Let’s face it. Summer is ending.

There. I said it.

Amidst the bustle of back-to-school, I think it’s important to have some quiet nights tucked in here and there to regroup, recharge, or, let’s be honest, to veg-out.

It’s been quite a while since I’ve updated my Film page, so I thought I’d share a few of the new reviews with you.

“The Hunger Games”: If you enjoyed the trilogy of books even a little bit, you should definitely check out the movie. {But please don’t be like the lady next to me in the movie theatre who brought her four-year-old son to see it. I had to pull all my big hair to one side just to block him out because I felt so badly for him. He kept whispering, “I’m scared, Mommy. I want to go home,” and his mom kept telling him, “Mommy just wants to watch her movie. Please be quiet.” So. sad. Isn’t it some kind of abuse to make your small child watch all of that violence?!} My friends Marie and Patrick had a “Hunger Games” potluck just ahead of showtime at the theatre. Our invitations came with singed edges and asked us to bring a food that would’ve fit in in District 13. Brilliant! I brought something I thought might have fit in at Peeta’s bakery, naturally. So here’s what the film had going for it: Jennifer Lawrence brilliantly played Katniss. She was perfect with her quiet reserve and pride. The cinematography was awesome. The filming of the District 13 scenes was at such a contrast to the filming during the Game; District 13 scenes were all wide shots that took in the mountains and countryside and all the little grimy cabins, while the games were all close-ups, lending to that feeling of frenetic fear and of being hunted within a contained space. The wardrobe was fabulous, especially in District 13. They looked like a bunch of folks from Appalachia in the 1940’s. Loved it! Also, Lenny Kravitz was perfectly cast as a super-cool and kind of mysterious Cinna. Here’s what didn’t work for me: The training scene was so boring I found my eyes closing. The cast of other players in the game made me feel like I was watching an ABC “After School Special” (do they even have those anymore?) – not the best acting. And, my biggest complaint of all is that Peeta is just not played by the right guy. You can tell the actor’s hair isn’t really blonde, so he comes off looking really fake, and Peeta is not a fake person. To me, Peeta is supposed to be unassumingly handsome, and he should have a quiet, strong confidence. Not happening. Overall, I give the whole thing a second place to the book.

“Extremely Loud and Incredibly Close”: {I actually was quietly given a copy of this dvd when it was released into the theatres. Somehow someone from Hollywood got it, let their mom borrow it, and their mom let me borrow it. It was all very covert. And exciting. Shhh.} We’re coming up on the anniversary of September 11th, and that is what this film is about. “Where were you?” We’re all going to be taking a moment to reflect on this soon, as we will surely be asked. It was the one morning as a single teacher that I had not turned on the news while I was getting ready. In the car on the way to my classroom of fourth graders, I thought the people at 107.7 The End radio station in Seattle were playing a sick joke. My whole day was a delicate dance of learning and comforting and worrying and sorting fact from fiction, like everyone else’s, I’m sure. Lots of kids didn’t come to school that day because the fear was so rampant. At the end of the day, I knocked on my husband’s (then boyfriend of just a few months) door. Instead of talking about it, he wanted to watch a Monty Python movie. And we didn’t really talk about that day. As the years have went on and we have had to grieve so many things, both separately and together, his reaction makes sense to me now. But we never really got to talk about it until we watched this film.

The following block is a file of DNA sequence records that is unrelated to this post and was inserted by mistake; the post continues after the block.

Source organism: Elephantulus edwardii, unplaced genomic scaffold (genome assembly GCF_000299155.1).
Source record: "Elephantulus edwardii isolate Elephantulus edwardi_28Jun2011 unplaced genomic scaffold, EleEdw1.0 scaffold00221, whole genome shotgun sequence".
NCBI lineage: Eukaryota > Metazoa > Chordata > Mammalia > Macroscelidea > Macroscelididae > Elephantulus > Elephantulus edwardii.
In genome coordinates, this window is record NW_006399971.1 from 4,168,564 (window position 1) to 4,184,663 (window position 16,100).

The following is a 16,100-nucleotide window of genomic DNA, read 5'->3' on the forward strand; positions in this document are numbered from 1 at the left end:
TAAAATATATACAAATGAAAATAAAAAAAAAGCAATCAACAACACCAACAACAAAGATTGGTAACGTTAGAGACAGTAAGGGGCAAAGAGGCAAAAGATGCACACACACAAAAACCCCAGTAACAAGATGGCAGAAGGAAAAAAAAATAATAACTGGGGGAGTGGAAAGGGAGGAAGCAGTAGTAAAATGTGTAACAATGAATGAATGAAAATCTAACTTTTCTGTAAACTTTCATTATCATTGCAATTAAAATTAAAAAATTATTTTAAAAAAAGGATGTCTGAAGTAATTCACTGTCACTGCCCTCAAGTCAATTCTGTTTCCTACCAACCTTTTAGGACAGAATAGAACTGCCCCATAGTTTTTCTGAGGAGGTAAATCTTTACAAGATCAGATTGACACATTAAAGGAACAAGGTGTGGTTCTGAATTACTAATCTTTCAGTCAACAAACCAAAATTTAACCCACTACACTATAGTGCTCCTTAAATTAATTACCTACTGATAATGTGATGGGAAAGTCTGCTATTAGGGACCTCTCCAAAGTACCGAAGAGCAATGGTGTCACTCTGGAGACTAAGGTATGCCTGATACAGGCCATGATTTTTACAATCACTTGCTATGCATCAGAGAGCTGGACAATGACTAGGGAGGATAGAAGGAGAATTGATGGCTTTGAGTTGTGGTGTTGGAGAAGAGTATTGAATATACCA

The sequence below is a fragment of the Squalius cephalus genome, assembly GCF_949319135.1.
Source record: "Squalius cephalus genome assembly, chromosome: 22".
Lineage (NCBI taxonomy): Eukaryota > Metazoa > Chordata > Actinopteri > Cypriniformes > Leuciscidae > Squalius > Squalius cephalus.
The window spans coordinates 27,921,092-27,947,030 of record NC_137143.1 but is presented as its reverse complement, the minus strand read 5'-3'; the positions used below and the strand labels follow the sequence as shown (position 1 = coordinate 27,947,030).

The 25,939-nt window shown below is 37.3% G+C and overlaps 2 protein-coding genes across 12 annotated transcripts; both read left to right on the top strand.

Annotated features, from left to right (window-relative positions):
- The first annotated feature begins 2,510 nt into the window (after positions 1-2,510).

This movie starts with all the confusion that happened that morning, only it’s happening all around a little boy who has some mental quirks. He’s walking home through Manhattan after school is shut down. He has some sensory issues and doesn’t answer the phone while his dad (Tom Hanks) keeps calling from the towers. The guilt from this gives him no peace for a long, long time. His mom is played by Sandra Bullock, who is, in a word, perfect. We learn through flashbacks what a wonderful and special relationship this boy had with his father, who really understood his quirks. He finds something hidden in his dad’s closet that he thinks will explain things to him somehow, and so he goes on a covert quest through the city for months and months every weekend while his mom thinks he’s doing something else. He has to talk to strangers, which is very difficult for him. He meets a lot of people from different walks of life while he’s looking for answers, and he learns a lot about sharing grief. His grandma lives in an apartment across the street, and he also is trying to unravel the mystery of her mute guest this entire time. The whole movie is tender, sweet, at times even funny, but always tearing your heart out. It comes to a beautiful conclusion that really leaves you with the lingering notion that we are all in this thing together. I really, really, really recommend this movie with two thumbs up, ten bags o’ popcorn, and five out of five stars! And, P.S.: Tom Hanks is one of the best actors. Ever. Ever. Ever. Who’s with me?

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